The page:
Deborah Nucatola: Judge lifts age and sale restrictions on emergency contraception
It's boon for young women, she says; time a crucial factor in preventing unwanted pregnancy
She says "Plan B" postpones ovulation to prevent pregnancy; studies show it's safe for teens
Nucatola: It will provide a safe, effective way to prevent pregnancy, reduce need for abortion
Editor’s Note: Deborah Nucatola is a physician and the senior director of medical services for Planned Parenthood Federation of America.
Last week, a federal judge issued a decision lifting the age and point-of-sale restrictions on emergency contraception, citing solid scientific and medical research showing that it is safe and effective in preventing unintended pregnancy.
This is great news for all women because these restrictions created confusion and barriers, and when unprotected sex has occurred, time is a crucial factor. Emergency contraception can prevent pregnancy for up to five days after intercourse, but the sooner it’s used the more effective it is.
That’s why women’s health providers and activists lobbied to make emergency contraception available without a prescription — to reduce delays. And because emergency contraception is safe, making it over-the-counter was a big step in creating better access to birth control.
Clearing up confusion about what emergency contraception is and how it works has been more challenging.
It’s a fact that emergency contraception is birth control. The reality is, pregnancy doesn’t happen right after sex. It can take up to six days for the sperm and egg to meet after intercourse. That’s why it’s possible to prevent pregnancy even after the fact. Emergency contraception postpones ovulation, which prevents sperm from coming in contact with and fertilizing an egg. Pregnancy can’t happen if there is no egg to join with sperm.
In contrast, the so-called “abortion pill,” mifepristone, works by blocking the hormone progesterone, which is needed for a pregnancy to continue. So there’s a big difference between emergency contraception and nonsurgical abortion.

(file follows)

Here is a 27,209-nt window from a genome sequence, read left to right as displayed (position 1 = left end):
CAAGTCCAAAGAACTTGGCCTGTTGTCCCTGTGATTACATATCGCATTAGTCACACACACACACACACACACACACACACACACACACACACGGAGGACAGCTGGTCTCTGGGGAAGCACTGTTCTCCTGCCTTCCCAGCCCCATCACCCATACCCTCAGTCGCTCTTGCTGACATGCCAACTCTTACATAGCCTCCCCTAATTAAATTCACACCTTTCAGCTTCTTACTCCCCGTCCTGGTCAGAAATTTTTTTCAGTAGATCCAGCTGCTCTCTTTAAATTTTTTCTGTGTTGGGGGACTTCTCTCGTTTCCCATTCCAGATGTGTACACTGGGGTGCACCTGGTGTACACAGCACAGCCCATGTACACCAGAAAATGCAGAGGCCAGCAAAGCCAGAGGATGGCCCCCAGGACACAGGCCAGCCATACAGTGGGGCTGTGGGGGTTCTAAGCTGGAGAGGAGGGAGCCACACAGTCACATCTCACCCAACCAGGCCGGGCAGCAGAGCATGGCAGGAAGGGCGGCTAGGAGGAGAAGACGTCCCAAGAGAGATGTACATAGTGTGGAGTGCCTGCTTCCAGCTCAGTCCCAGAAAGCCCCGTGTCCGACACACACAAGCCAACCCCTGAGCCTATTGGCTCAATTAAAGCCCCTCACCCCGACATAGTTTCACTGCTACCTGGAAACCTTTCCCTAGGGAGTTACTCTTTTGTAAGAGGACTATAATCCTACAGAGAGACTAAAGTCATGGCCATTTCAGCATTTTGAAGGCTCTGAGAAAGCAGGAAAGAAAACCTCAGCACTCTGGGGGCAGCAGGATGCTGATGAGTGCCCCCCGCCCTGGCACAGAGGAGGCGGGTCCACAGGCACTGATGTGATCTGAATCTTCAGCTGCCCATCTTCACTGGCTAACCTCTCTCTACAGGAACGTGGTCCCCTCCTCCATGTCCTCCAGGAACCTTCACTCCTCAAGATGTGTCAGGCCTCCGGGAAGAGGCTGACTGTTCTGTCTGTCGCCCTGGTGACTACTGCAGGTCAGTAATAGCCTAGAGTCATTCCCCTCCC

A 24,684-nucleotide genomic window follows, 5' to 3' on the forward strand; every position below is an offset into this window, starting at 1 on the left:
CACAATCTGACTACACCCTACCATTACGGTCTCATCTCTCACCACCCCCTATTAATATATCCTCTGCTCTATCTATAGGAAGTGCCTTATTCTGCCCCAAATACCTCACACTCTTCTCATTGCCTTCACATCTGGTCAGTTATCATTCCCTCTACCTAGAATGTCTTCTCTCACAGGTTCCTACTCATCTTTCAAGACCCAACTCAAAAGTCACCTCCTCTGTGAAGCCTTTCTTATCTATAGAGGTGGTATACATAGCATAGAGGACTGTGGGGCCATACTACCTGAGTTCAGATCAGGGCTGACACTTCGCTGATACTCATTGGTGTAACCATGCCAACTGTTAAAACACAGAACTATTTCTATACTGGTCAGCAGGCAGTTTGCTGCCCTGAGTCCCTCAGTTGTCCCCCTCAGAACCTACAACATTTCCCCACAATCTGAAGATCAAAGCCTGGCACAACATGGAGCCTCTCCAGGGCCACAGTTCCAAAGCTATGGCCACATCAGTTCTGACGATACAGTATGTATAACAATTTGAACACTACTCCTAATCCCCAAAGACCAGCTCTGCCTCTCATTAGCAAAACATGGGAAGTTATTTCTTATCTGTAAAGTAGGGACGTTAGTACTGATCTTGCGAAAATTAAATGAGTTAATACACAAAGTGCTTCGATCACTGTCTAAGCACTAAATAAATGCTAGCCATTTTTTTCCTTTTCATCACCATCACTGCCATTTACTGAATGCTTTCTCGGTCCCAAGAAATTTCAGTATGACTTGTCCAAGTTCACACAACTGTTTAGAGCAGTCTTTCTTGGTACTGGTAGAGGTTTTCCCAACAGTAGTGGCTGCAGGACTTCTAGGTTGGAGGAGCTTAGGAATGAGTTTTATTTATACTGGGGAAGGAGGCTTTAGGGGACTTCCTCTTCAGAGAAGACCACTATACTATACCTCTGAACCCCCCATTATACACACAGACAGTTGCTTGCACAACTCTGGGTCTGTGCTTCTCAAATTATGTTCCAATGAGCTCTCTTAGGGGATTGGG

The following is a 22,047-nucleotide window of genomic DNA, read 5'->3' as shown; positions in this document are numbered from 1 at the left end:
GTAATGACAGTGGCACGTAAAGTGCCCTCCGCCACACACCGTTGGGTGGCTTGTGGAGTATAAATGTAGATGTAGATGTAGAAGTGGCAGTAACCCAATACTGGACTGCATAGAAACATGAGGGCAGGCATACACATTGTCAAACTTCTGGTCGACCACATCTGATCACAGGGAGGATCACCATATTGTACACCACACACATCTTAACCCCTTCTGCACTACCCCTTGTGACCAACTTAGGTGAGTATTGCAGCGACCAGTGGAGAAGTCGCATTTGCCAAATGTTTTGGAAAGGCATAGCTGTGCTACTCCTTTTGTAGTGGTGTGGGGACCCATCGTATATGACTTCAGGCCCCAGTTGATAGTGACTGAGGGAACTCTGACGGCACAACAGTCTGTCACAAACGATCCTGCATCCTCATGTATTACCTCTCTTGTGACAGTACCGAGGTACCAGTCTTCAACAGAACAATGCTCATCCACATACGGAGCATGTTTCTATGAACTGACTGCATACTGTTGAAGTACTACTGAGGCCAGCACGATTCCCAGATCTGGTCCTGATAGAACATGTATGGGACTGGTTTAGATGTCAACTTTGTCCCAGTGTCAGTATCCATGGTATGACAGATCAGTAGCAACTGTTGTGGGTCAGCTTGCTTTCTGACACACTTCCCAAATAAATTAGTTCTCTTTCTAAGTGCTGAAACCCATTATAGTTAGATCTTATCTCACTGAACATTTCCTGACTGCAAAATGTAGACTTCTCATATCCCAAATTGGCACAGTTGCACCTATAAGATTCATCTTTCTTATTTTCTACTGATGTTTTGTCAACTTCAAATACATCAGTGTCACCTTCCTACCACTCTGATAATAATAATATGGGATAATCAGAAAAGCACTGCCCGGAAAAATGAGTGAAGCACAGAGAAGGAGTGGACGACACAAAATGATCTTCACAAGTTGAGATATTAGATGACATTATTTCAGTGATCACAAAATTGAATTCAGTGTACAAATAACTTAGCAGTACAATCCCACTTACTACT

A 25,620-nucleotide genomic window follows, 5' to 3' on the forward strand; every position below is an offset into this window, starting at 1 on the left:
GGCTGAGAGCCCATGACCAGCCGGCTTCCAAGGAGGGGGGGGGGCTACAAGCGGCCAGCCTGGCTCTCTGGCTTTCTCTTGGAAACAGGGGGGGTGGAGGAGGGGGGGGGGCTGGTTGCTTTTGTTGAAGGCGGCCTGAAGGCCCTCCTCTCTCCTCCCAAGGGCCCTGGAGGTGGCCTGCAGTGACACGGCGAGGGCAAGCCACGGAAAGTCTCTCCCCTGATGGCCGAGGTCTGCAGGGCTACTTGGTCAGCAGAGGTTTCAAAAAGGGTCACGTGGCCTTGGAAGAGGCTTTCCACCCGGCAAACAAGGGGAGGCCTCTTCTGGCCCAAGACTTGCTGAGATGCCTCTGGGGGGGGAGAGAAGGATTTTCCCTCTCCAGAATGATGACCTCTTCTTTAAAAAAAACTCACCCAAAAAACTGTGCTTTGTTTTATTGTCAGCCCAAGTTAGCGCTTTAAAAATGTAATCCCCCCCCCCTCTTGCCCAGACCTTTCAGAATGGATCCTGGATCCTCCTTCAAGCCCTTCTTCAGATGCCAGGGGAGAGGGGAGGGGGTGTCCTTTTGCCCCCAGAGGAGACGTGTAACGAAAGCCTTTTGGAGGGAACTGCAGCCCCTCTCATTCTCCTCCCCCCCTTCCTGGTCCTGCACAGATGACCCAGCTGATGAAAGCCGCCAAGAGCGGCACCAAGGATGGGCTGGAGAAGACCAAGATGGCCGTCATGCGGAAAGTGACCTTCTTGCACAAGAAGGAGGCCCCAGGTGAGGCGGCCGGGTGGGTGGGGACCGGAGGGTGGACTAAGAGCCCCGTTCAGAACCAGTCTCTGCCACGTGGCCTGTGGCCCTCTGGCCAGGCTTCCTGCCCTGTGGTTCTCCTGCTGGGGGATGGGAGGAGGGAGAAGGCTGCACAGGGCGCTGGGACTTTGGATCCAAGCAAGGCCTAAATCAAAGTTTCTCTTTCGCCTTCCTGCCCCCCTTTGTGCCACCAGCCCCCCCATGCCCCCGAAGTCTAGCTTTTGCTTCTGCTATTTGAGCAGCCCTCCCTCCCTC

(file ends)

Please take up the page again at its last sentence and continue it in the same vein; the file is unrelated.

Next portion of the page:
There was much talk last week about the implications of lifting the age restrictions. Some of it was motivated by safety concerns, which is a good and natural question to ask about any medication.
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It’s a fact that doctors have been prescribing emergency birth control since the 1960s, and there have been no reports of serious complications. More to the point, studies have repeatedly shown that emergency contraception is safe for use by women of all ages, including teens.
Another concern among some is that access to emergency contraception will increase the rates of unprotected sex, especially among teens. There is no evidence to support this.
It’s a fact that rates of unprotected sex do not increase when there is more access to emergency contraception. Research also indicates that teens understand how to use emergency contraception and that it is not intended for ongoing, regular use.
The bottom line is that the use of reliable birth control is the best way to prevent an unintended pregnancy, but the fact is that unprotected sex does occur and sometimes birth control methods do fail. A condom could break, a woman could forget to take a pill, or nonconsensual sex could occur.
That’s why when a woman fears she might become pregnant after her contraceptive has failed or she has had unprotected sex, she needs fast access to emergency contraception, not delays at the pharmacy counter. Lifting these restrictions will allow emergency contraception to be stocked on store shelves, making it more accessible to everyone. It will provide a safe, effective way to prevent pregnancy and reduce the need for abortion
That’s why last week’s ruling is so important — it’s based on good science and good sense. And that’s a fact.
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The opinions expressed in this commentary are solely those of Deborah Nucatola.